New boat: Aeroyachts Alpha 42
Yacht designers struggle to balance beauty and functionality. The Aeroyacht Alpha 42 meets the challenge with style. Gregor Tarjan, who came up with the concept for the boat "took what clients want, all the best features and put them into one boat." His credo for the build, "What looks good, flies good," comes from his jet-pilot brother, and Tarjan took those words to heart. He joined forces with PlayStation crewmember and sailmaker Paul Van Dyke to build an aesthetically pleasing, practical cruising catamaran that speeds along at 10 to 14 knots.
The marriage of beauty and practicality can be seen everywhere on the boat. The 360-degree windows look good and offer a wide view, but also flip open to cool the main cabin. The bowsprit gives more than a modern, go-fast look, tying into the main beam giving the hull structural support. The reverse bows are eye catching, but have a purpose.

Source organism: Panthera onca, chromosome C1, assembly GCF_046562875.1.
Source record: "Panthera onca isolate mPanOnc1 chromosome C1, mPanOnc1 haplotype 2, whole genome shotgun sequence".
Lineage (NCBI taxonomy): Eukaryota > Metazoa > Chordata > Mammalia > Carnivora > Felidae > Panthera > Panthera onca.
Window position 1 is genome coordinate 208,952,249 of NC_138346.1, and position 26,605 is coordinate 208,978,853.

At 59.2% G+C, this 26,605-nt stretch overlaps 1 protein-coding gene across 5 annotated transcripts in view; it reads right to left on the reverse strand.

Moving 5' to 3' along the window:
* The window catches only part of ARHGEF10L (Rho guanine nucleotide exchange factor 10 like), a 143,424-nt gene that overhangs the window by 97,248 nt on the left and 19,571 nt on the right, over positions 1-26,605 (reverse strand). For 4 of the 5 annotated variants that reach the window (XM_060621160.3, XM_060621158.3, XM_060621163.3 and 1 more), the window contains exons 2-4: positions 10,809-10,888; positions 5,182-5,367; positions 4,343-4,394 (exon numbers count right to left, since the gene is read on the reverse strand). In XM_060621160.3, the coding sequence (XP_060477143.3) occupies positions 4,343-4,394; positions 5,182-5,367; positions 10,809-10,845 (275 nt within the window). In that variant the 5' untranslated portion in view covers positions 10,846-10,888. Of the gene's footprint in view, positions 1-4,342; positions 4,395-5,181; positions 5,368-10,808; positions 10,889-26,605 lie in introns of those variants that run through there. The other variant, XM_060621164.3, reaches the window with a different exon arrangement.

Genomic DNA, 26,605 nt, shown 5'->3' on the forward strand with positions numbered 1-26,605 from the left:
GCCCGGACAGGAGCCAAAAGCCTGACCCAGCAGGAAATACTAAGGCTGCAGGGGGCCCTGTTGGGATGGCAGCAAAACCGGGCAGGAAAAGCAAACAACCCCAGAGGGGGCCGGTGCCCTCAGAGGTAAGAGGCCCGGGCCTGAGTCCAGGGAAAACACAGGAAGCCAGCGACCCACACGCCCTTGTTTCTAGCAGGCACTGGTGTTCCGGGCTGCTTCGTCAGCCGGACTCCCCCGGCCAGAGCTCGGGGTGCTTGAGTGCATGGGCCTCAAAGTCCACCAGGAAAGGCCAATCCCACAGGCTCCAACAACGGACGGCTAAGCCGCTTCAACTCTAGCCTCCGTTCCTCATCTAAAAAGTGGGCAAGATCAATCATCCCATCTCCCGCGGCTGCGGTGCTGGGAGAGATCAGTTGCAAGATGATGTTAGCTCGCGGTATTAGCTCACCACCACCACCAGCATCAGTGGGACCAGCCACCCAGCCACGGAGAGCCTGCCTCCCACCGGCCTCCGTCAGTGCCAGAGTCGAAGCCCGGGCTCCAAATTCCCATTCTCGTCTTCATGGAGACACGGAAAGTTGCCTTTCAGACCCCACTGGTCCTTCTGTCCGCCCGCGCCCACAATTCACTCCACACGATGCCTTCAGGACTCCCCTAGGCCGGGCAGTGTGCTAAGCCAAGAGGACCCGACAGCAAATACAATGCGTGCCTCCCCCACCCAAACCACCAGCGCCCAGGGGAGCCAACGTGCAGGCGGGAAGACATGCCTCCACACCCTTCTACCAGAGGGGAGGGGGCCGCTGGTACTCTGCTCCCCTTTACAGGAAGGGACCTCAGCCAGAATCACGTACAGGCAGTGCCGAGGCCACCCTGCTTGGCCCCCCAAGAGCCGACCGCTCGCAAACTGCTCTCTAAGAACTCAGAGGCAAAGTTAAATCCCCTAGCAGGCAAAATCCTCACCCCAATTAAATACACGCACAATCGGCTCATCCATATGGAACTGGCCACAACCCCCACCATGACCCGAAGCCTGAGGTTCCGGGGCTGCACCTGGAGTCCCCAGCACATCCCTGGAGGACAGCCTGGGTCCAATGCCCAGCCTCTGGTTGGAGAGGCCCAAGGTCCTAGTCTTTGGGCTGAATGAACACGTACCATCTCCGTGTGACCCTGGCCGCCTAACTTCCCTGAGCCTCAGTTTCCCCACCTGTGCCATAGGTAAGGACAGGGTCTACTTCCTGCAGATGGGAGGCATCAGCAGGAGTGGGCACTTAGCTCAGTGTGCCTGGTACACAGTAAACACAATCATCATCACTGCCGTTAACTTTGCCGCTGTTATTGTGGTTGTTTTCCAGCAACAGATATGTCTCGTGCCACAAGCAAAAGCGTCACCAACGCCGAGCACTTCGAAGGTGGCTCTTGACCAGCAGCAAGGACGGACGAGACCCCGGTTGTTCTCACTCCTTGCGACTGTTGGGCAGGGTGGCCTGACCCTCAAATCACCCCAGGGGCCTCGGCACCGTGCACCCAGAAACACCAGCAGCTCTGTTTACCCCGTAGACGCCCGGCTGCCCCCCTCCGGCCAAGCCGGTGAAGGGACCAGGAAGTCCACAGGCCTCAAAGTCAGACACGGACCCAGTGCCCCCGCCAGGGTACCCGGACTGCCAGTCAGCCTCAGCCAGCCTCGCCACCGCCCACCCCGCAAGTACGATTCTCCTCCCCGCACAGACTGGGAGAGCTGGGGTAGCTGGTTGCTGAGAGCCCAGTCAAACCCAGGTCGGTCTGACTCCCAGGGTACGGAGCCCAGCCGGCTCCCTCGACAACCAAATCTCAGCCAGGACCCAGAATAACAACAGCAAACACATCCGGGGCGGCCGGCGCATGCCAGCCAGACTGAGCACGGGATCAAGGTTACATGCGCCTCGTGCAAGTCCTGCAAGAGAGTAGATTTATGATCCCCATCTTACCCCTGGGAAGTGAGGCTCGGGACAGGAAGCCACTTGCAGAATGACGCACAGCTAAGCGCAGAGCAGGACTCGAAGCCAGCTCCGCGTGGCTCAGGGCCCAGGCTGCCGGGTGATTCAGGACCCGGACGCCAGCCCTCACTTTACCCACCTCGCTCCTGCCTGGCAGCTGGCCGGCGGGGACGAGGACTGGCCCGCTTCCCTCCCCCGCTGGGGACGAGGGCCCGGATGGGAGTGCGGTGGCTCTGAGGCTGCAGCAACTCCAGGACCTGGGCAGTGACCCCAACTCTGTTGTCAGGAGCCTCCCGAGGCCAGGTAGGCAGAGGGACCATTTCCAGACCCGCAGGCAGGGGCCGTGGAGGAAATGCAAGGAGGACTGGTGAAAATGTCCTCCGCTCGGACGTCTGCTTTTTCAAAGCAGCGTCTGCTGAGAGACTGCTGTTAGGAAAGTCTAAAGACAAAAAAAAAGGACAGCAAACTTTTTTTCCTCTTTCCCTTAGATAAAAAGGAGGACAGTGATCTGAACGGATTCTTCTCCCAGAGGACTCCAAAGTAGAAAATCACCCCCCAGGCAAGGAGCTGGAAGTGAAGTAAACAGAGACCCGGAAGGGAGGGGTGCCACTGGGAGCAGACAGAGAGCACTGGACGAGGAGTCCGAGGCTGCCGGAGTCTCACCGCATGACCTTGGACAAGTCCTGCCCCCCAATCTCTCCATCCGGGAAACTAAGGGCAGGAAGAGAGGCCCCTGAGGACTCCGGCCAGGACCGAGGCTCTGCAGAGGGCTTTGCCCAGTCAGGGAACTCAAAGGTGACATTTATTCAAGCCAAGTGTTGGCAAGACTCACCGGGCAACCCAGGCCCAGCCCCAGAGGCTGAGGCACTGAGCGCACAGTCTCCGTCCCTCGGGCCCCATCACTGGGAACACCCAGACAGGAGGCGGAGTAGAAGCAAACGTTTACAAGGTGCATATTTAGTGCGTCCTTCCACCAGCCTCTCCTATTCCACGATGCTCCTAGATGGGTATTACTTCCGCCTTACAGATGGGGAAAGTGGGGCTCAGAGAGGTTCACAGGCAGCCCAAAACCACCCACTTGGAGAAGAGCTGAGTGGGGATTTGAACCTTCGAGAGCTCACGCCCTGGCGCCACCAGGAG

"The bows' reverse angle adds waterline for speed while reducing weight, but is not wet for boats over 30 feet," Tarjan said.
The hulls are hard-chined for stiffness which helps the boat sail fast. The bilges are armored with Kevlar making them resistant to damage from grounding or contact with submerged objects. The foil keels are constructed to break away under severe impact without compromising the watertight integrity of the hulls.
Behind the bulkheads the Alpha 42 might seem like some kind of high tech Robocat, but the interior is meant for convenience and pleasure. There is a separate head for guests and plenty can fit onboard because the U-shaped dining settee seats eight around a fixed table. After dinner, pass through the sliding doors and walk down the transom steps for a swim between the hulls.
Come back on board, dry off, and lay on the queen-sized master berth dreaming of flying over the waves, and saying "What looks good, flies good."